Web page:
David was born in Lutsk in eastern Poland (now Ukraine) in 1925; his father was Yitzhak. David received a high-school education as well as a nationalist Hebrew education at home. He arrived in the Land of Israel at the height of World War II, in 1944, after four years of wandering through a Europe consumed by the horrors of the Holocaust and war. He started working in a clerical position in a diamond-polishing factory in Netanya, and quickly joined Lehi to take part in the fight against the British occupiers.
When the War of Independence erupted, he was involved in providing arms and materiel for Lehi fighters in Jerusalem. When Lehi was disbanded and joined the IDF, in late May 1948, David enlisted and ended up in Battalion 82 of the 8th Brigade, taking part in Operation Danny, Operation Yoav and Operation Horeb.
In the last of these, after two days of fighting (December 26,1948), Auja al-Hafir (now Nitzana) was captured. David’s company fought on both days. The target was very well-protected, and Company 89/A was sent to assist, without any planning ahead of time. All they were told was: “The Egyptians are fleeing. Get in there!” This company suffered heavy losses, including the company commander (Blond Dov) and the platoon commander. Six fighters were killed and many more injured.
On the second day, when Auja al-Hafir was captured, two other companies from Battalion 89, in addition to David’s company, took part in the battle, but David was killed in action. At first, he was buried in Huldah, but on July 20,1949, he was re-interred at the military cemetery in Nachalat Yitzhak.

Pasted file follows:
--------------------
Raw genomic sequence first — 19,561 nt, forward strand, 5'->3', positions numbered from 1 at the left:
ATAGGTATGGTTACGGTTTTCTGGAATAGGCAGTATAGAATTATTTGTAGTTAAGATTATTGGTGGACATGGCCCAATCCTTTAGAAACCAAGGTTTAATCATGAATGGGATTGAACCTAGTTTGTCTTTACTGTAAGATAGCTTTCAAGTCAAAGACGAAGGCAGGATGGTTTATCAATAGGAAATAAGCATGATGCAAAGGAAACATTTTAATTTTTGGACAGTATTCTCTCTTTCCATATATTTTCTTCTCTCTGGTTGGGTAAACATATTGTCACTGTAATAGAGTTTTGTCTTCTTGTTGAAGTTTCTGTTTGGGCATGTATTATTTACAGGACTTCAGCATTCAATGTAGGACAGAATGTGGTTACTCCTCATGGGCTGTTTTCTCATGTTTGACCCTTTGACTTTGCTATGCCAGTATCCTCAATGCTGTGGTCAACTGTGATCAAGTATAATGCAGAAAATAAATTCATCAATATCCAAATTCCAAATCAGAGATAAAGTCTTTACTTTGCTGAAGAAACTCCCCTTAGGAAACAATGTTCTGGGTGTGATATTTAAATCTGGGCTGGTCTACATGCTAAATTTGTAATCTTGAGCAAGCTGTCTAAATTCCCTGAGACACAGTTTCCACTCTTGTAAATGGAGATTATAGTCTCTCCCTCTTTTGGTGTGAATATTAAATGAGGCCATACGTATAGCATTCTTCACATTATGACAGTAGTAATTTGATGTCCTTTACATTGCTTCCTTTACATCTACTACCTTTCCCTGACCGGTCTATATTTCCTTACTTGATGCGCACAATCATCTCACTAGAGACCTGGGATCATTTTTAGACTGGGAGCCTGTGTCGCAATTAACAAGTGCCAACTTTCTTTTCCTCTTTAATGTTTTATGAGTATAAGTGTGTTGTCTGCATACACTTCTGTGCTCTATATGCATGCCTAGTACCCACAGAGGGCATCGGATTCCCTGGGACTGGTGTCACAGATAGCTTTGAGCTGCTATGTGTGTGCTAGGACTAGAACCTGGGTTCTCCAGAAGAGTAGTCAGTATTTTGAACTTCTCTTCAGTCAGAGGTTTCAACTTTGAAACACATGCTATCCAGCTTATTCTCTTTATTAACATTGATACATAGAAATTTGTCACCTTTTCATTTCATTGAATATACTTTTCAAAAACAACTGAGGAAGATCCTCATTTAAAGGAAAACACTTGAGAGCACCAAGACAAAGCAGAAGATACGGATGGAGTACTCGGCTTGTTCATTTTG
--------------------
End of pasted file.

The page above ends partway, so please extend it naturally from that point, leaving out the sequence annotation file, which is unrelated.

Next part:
An unknown solider is one who cannot be identified. His personal details are available somewhere, but there is no way to tie them to a certain body. Sometimes, by a stroke of luck, even after many years, a connection can be made to identify the corpse. Then the soldier is no longer unknown.
These are not the anonymous soldiers Yair wrote about. Underground fighters are doubly anonymous, as among their fellow fighters, their civilian identity is unknown. At the same time, among civilian friends, they are not known to be fighters. This is true as long as they are not caught during wartime or afterwards, as then their identities are unified once again.
David is an absolutely anonymous soldier. The details of his biography are painfully sparse: his personal name, his father’s name, his city of birth, his year of birth and his education. Even his original family name is unknown, as in the Land of Israel he adopted the name Yaakovi to honor his father, who had perished in the Holocaust. One image of him still exists, as published in the Ministry of Defense’s Yizkor memorial album of 1956, but no one has been able to shed more light on his character and identity.
May this page be a monument to his character.